Namibia: Dunes that roar


Something I wrote on a trip to Namibia shooting two hotels in 2008, it made me smile when I read it again….

Usually on trips for Top Billing Magazine, I would be accompanied by a the TV crew or magazine colleagues but not this time. Paul, the Top Billing driver, dropped me at the airport and I was on my own pushing a trolley pilled with oddly shaped black bags which resulted in some sideways stares and intrigued whispers. I swiftly moved to the check-in counter – the madame too one look at my trolley and said: ‘you are taking, “all that”.’ I smiled sweetly and said well most of it is hand luggage. She was at a loss as to what to say. My itinerary made no sense either: whichever planes I was to be on and when, would have to be explained to me. Back to madame, I think she felt sorry for me and said that I should go to my gate early as it was at the other end of the airport. Off I went, but er, a huge sign said NO TROLLEYS IN LIFT. I asked the cleaner if it mattered and she dared me to break the rules. Ok I had an ally so off I went just as I stepped into the lift over the intercom in perfect pronunciation and pitch of my not so South African name I was summonsed to the ticket and sales counter. For a second there I thought I had been caught out with trolley and bags; blushing slightly I reversed out of the lift and backtracked to the counter. Just a minor adjustment in my ticket issuing procedure, ah whatever! Through customs, though duty free… all very tempting but even the most enthusiastic shopper would have trouble with a 40kg backpack, pro tripod, laptop and of course the girls handbag with everything in it. So blinkers on, and off to gate B2 I went. The waiting game, where no one says anything but judgment is passed silently, yet not so discretely. Of course in the queue someone had to say something to the obvious fact that this is a photographer… look people this is not a machine gun but close, it can shoot. So in true spirit some dude assumed I would be photographing the dunes or some such thing. Getting on the plane was fine up to the part when I couldn’t get the back-pack to squeeze in the overhead compartment. Ready to give in on the impatient passengers mounting irritation; as if they the plane was going anywhere without them. The air-hostess was way more determined than I was, and she forced the backpack in with a tug-and-a-twist, ‘voila’. Sit.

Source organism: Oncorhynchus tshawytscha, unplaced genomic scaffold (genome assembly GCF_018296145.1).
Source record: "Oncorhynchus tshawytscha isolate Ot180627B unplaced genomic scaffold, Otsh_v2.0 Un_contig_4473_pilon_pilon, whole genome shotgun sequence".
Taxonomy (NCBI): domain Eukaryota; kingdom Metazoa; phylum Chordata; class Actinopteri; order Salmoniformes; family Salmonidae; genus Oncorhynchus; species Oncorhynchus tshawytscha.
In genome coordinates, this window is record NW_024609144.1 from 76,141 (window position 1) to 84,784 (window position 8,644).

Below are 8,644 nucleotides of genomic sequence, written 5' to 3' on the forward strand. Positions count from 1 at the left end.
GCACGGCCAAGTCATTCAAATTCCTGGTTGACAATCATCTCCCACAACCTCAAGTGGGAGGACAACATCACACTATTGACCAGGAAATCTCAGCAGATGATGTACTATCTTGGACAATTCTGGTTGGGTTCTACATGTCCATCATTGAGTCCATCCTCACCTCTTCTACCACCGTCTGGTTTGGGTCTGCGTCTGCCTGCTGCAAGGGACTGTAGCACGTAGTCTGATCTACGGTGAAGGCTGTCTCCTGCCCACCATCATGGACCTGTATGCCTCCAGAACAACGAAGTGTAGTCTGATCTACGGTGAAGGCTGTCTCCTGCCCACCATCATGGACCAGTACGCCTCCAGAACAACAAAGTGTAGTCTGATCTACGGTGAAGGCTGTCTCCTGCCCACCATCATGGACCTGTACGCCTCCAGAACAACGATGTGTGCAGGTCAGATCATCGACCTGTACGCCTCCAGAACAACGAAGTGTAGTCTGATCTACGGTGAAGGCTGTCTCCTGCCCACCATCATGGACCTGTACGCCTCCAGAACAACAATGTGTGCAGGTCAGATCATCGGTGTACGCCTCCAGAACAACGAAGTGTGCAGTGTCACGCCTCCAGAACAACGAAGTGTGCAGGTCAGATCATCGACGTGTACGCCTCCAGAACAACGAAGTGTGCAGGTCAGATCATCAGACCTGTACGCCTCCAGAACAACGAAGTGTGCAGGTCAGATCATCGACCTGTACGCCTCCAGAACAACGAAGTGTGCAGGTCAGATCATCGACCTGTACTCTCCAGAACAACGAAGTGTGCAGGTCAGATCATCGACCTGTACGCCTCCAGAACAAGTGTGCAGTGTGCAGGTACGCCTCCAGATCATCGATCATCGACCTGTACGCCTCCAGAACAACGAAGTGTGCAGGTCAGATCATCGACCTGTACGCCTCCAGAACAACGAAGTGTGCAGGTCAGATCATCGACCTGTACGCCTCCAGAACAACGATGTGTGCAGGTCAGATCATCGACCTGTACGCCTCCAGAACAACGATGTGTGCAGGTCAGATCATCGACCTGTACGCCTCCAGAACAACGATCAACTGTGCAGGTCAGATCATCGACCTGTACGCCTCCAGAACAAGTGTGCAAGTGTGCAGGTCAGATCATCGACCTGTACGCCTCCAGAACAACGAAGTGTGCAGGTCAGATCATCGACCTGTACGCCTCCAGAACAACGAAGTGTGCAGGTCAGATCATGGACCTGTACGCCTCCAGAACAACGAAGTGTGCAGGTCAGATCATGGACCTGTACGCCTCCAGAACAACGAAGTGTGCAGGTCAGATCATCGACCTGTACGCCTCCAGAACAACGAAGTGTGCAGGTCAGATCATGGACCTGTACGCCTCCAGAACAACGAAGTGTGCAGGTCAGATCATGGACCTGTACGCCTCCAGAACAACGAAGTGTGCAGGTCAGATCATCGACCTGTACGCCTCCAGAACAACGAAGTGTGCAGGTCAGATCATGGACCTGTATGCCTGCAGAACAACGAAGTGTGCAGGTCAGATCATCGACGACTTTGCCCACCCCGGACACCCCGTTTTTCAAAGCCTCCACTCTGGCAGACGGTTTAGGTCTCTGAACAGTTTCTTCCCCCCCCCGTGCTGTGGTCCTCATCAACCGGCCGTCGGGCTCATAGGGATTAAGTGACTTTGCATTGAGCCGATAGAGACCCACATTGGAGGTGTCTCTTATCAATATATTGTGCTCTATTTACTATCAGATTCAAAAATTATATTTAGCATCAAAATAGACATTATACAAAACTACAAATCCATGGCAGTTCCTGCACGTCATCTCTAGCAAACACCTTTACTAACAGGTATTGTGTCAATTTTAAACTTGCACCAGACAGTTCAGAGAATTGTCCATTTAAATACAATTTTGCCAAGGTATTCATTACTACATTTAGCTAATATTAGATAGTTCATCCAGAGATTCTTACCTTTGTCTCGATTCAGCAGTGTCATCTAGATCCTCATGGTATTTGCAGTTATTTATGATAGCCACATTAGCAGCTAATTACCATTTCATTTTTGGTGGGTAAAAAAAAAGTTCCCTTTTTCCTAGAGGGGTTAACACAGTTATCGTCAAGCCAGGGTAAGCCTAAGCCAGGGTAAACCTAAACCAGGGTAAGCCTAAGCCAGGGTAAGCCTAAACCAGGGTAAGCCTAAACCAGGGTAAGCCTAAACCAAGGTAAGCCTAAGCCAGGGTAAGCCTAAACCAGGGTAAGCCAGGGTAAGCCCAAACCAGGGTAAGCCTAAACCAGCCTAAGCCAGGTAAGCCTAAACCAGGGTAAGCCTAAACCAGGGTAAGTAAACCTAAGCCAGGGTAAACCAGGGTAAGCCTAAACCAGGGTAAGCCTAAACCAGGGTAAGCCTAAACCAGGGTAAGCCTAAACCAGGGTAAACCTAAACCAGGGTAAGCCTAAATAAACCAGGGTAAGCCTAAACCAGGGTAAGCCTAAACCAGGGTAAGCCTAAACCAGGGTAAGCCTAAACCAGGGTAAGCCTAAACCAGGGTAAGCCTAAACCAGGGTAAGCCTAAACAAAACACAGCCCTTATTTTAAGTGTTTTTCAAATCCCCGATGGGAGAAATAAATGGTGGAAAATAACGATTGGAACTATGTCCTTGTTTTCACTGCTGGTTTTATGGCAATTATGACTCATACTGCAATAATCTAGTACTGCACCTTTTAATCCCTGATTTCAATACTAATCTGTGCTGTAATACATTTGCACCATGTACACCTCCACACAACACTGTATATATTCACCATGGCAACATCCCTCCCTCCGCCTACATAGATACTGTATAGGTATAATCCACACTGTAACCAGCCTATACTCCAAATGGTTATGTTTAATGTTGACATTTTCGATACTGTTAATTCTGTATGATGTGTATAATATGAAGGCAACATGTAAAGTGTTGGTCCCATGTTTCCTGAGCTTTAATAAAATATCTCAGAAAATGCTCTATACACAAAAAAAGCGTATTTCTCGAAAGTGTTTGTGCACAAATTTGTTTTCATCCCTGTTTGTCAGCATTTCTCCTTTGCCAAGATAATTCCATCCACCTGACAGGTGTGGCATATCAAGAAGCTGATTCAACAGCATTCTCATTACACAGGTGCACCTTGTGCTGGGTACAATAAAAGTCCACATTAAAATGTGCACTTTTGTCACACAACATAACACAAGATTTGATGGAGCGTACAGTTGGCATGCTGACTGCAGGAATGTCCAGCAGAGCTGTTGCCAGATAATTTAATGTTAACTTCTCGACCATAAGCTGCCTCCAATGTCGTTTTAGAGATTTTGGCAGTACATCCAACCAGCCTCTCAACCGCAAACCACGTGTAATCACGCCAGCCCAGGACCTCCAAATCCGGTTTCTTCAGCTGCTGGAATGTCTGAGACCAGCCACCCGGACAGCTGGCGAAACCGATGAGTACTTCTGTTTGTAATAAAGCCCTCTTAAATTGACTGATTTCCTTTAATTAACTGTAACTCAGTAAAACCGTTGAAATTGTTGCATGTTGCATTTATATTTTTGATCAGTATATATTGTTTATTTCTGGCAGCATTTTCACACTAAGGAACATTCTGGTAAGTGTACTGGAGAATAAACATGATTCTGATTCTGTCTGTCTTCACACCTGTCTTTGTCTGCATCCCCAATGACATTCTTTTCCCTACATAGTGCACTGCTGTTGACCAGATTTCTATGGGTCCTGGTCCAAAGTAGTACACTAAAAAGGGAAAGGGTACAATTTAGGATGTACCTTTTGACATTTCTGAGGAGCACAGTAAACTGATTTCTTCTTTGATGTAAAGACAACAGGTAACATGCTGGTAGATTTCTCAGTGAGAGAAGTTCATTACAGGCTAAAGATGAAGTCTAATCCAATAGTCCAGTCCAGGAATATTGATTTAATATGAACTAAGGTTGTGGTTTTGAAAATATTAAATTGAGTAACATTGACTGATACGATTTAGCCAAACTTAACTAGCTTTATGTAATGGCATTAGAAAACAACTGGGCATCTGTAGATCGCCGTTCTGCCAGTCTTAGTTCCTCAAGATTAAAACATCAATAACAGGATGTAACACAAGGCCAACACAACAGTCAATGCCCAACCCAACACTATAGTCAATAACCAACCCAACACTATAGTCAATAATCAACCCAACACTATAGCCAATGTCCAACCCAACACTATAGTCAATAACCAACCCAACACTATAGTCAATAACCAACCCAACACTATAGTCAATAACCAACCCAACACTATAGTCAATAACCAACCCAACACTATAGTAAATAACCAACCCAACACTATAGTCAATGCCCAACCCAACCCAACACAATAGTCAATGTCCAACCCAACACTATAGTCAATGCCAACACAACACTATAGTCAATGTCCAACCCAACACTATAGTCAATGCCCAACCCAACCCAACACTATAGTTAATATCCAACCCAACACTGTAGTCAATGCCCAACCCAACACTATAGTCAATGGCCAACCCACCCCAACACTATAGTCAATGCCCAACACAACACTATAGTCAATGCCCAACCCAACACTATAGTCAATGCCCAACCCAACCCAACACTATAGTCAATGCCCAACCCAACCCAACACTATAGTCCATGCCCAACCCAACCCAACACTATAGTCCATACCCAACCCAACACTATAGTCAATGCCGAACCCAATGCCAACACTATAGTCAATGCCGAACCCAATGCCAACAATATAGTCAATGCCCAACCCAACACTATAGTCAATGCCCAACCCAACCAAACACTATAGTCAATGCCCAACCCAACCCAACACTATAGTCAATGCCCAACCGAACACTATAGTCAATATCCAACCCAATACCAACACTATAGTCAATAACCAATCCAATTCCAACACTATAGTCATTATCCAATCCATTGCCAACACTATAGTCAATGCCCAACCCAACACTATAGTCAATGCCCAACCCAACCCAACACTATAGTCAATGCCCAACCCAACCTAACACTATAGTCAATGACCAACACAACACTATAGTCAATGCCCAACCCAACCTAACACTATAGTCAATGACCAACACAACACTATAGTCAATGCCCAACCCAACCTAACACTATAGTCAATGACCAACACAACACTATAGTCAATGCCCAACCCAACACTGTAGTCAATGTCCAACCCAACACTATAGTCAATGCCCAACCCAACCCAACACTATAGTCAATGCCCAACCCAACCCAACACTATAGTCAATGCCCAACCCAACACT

I was stunned at the beauty or rather the unexpected landscape that awaited me. There was just desert all around. At the Walvis Bay airport, through customs, the unbearable silences and piercing looks trying to pry out illegalness.
And there, I almost missed it, in front of me was the smallest luggage carousel with almost a 90 degree twist, pretending to go someplace. Well I guess it is better than Oudshoorn where you and your luggage are deposited on the tarmac (but that is another story).
In a fabulously air conditioned hotel bus, I, the only passenger, was taken to the Swakopmund hotel, and old railway station – very colonial looking built in 1901 I was told several times. Cool time to meet the GM and then off to one suite, and another; shooting the hotel inside out.
The next day we squeezed in some quad biking. Yay. It was breathtaking, firstly to be actually riding on the dunes, their overwhelming beauty and then the roar of the dune. My crazy guide took it upon himself to be my personal guide and to make sure I had the most fun and the best experience in the shortest time possible. I even went dune/sand boarding… and he took the pictures! Great to be in the action for a change. Eventually we abandoned my bike (kinda slow) and went on his – both of us. Wow, this little machine had power, we picked up speed up and over and beyond the dunes. He even did a wheelie with me on the bike, yeah, it did feel as if I was going to fall off. Have you ever ridden on the crest of a dune? One edge is a sheer drop and the other a smooth tumble. Time was running out and we collected my quad bike but there was one more thing to do. Ontop of a steep dune we turned off the bikes and let them slide down the sheer drop. Using only our brakes to prolong the experience. There is was this roar, or was it the sound of a jet – it was the dune. Apparently the weight of the bikes compresses the air between the grains of sand but the sound that emerges seems inexplicable, my brain could not compute the strange deep sound. An incredible experience. I barely made it on time, with sand still in my nose and ears, onto the 20 seater plane to Windhoek to shoot one more hotel.

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